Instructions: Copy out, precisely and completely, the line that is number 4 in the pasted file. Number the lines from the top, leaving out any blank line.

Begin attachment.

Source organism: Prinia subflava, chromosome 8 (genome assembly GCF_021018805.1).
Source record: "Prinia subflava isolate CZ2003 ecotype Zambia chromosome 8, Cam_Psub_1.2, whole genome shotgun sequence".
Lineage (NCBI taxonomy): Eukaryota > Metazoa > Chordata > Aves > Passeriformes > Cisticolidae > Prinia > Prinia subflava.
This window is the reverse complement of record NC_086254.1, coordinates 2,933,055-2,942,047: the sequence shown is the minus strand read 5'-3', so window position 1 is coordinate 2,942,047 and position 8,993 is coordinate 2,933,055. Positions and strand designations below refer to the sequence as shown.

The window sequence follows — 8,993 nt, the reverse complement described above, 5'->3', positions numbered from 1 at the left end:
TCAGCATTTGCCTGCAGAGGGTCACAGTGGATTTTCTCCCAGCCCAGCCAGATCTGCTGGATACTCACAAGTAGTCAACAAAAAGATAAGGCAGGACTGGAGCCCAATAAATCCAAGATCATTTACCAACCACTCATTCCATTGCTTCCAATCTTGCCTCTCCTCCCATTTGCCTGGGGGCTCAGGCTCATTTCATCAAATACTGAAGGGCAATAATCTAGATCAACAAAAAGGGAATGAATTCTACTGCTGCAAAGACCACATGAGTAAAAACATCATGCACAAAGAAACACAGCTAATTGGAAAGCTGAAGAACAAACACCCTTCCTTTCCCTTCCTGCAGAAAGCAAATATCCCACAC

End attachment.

This window is the reverse complement of record NC_086254.1, coordinates 2,933,055-2,942,047: the sequence shown is the minus strand read 5'-3', so window position 1 is coordinate 2,942,047 and position 8,993 is coordinate 2,933,055. Positions and strand designations below refer to the sequence as shown.